Former Spare Snare member Jan Burnett completes his trilogy of albums as The Grand Gestures – a home-recording project featuring guest vocalists. Burnett’s electronic drones, drum-loops and found sounds form a backdrop of pensive bleakness, allowing moments of vocal beauty to shine all the brighter. Sparrow and the Workshop’s Jill O’Sullivan, who features on opener Compos Mentis, has a voice near impossible not to love, while Pauline Alexander is a welcome new discovery on Fear The Night. There’s some black-comedy levity at the end care of Sanjeev Kohli on You To Me Are Everything, a spoken-word rhyme in which he offers to quantify love through achievable rather than poetic acts. Stopping the rain, he concedes, is “beyond me”, but he could “cross an Orange walk dressed completely as Beyoncé”. MJ


JS Bach: Orchestral Suites


Star rating: ****

There’s a poignancy in this latest Bach recording by the Academy of Ancient Music, given the recent death of its founding director Christopher Hogwood in September. And much of the spirit he gave it – clean rhythm, un-laboured tempi and crisp textures – feeds through these performances 
of the orchestral suites. There’s originality, too, in the use of one player per part, which not only opens up intimate perspectives on the music but allows the trumpets to shine through with unforced ease. Richard Egarr’s direction from the harpsichord is fresh and vital. KEN WALTON


The Alt: The Alt

Under The Arch Records

Star rating: ****

Named after a mountain cleft in County Sligo celebrated by WB Yeats, this trio unites three esteemed Irish musicians – singer-guitarists John Doyle and Eamon O’Leary and flautist-singer Nuala Kennedy – to give pure, direct voice to traditional songs. Doyle and O’Leary’s string playing, also using bouzouki and mandola, couches their singing in a busy but delicate fretwork reminiscent of Planxty, over which Kennedy’s flute takes flight, particularly in a couple of instrumental sets.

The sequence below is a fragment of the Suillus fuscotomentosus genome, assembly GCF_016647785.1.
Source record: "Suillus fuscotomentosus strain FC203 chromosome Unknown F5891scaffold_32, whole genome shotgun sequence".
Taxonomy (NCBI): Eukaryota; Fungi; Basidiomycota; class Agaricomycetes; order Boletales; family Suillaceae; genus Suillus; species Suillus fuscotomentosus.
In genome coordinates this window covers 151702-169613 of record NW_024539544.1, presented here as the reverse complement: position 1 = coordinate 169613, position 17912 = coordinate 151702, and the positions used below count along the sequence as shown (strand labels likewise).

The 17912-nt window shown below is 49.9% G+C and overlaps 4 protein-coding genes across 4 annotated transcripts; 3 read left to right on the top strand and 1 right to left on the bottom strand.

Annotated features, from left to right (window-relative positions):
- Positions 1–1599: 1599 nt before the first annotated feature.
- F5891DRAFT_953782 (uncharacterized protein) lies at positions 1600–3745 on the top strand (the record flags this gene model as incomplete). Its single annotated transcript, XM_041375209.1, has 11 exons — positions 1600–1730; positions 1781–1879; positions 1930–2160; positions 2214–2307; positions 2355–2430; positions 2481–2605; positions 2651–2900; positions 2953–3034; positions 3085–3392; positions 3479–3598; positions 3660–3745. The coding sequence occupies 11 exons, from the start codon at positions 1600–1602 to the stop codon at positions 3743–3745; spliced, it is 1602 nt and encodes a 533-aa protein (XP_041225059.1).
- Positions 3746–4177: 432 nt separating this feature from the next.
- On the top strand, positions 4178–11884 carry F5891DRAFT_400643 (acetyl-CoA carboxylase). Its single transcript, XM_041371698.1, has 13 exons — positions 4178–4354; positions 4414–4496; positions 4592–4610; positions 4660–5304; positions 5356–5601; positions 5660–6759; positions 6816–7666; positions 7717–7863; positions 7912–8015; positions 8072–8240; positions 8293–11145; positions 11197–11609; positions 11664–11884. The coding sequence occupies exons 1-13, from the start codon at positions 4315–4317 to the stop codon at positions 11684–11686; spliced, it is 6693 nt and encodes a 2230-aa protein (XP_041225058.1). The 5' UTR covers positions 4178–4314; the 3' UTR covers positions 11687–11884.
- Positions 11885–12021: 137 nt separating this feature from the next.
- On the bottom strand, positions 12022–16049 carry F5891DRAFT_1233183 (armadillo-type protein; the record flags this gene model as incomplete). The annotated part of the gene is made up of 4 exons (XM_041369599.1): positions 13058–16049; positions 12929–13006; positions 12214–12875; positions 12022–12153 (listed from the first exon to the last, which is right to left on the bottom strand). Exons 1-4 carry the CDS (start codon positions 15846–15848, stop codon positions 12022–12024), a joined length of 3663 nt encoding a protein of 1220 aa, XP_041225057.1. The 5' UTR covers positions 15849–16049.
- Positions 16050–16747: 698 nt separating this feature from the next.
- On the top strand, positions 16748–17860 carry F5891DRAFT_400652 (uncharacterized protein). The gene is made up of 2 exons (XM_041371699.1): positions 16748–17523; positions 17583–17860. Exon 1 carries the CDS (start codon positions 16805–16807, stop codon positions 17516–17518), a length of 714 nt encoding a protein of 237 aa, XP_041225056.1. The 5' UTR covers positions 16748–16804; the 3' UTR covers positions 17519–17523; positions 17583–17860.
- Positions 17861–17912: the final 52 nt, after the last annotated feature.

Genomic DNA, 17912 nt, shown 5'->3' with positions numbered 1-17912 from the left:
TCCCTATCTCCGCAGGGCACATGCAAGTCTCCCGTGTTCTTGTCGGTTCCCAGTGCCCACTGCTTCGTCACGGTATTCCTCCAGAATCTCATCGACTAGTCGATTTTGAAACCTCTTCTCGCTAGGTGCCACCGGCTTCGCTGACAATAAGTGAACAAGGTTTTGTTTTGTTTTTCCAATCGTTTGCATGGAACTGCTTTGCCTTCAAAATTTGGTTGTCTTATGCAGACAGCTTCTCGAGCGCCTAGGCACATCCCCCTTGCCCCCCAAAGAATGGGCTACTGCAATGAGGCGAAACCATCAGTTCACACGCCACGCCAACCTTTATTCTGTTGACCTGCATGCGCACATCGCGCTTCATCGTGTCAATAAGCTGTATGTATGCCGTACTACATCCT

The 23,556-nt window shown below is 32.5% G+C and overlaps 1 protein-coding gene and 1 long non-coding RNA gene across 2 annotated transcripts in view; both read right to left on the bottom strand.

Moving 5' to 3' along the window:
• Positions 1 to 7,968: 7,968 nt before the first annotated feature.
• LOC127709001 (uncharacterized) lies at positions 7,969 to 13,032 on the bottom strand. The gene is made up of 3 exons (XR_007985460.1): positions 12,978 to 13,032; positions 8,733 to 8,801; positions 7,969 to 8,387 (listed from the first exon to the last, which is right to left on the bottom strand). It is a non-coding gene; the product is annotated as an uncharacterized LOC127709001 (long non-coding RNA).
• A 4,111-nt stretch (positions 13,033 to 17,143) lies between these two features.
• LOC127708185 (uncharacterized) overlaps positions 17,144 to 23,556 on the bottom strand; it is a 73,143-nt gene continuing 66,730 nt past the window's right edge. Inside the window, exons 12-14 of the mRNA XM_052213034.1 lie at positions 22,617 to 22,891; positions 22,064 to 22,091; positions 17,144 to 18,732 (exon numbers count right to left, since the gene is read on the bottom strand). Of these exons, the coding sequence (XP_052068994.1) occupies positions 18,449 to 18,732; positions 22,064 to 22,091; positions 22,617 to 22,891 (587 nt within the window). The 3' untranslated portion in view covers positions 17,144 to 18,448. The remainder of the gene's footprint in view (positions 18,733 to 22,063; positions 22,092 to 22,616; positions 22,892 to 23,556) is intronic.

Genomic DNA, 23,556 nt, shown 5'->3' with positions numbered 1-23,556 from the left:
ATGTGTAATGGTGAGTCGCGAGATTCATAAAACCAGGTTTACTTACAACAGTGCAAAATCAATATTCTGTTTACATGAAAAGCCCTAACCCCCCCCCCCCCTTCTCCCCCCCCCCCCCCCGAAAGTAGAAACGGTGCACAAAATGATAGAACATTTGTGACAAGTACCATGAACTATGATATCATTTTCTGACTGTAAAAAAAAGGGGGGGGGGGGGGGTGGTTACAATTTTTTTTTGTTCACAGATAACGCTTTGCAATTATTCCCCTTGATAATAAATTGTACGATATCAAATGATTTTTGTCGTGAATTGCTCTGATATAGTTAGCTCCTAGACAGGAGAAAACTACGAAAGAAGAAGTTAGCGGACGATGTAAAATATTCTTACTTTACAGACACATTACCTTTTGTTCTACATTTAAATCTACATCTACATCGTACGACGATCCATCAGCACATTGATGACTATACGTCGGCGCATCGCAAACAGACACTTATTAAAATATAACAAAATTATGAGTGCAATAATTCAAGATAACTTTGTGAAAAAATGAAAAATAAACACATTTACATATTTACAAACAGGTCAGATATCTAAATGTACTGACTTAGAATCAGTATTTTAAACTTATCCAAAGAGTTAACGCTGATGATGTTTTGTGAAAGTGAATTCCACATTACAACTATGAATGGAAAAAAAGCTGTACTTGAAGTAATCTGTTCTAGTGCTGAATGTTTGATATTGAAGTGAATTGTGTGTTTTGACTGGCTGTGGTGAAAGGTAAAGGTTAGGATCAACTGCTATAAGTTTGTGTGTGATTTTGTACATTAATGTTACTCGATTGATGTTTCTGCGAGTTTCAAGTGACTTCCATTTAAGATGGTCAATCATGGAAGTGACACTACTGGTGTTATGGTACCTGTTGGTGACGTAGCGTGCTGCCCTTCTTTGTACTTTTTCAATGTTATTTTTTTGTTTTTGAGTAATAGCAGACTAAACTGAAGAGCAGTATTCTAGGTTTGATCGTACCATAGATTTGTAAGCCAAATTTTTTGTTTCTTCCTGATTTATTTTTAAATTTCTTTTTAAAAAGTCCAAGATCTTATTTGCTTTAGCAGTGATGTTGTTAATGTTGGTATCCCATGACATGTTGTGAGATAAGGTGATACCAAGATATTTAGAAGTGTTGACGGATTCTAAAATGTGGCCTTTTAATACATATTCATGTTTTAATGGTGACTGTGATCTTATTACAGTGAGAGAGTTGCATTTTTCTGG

Their warm harmony vocals are demonstrated in the opening of Lovely Nancy, O’Leary taking up the song and leading to a fine coda of flute, strings and voices, while Doyle gives clear expression to What Put the Blood, a variant of the Edward question and response ballad form.

The Napoleonic saga marking Waterloo, The Eighteenth of June, is recounted with poignant dignity, as is an a cappella rendition of the Appalachian Letter Song, while Kennedy gives winsome lilt to the melody of One Morning in May. JIM GILCHRIST


Tina May: My Kinda Love

HEP Records

Star rating: ****

I doubt if many would have quibbled if Alastair Robertson had simply entitled this set Divas 2, such are the parallels between this session and that earlier release – not least in the quality of the outcome. My Kinda Love was recorded this summer, one year on from that 2013 set for the Perthshire-based label, and Tina May once again brings her classy delivery and improvisational flair to a well chosen set of familiar and not-so-familiar standards. Veteran saxophonist Frank Griffith leads a shifting cast of fine horn players through his accomplished arrangements, underpinned by a strong rhythm section which features John Pearce, Dave Green and Winston Clifford this time around. They add depth with a string quartet on four of the songs, while I’m Through With Love features May’s lovely vocal accompanied only by Pearce’s piano and an elegant flugelhorn solo from Janusz Carmello. KENNY MATHIESON


Srdjan Beronja: The Sounds of Varanasi

ARC Music

Star rating: ****

The subtitle is “a unique sound journey through the holy city”, the city in question being Varanasi on the banks of the Ganges in Uttar Pradesh. It begins with the squawking of green parrots at the entrance to a temple into which the microphone moves, to capture a morning raga meditation. The second track is a wonderfully smoky Alap and Jor on sitar, followed by a faster piece as the tabla comes in; then we get monkeys in a side-street, before returning to classical music in the form of a bright violin-and-tabla duet. Beronja, a Serbian percussionist, certainly knows how to render another culture. MICHAEL CHURCH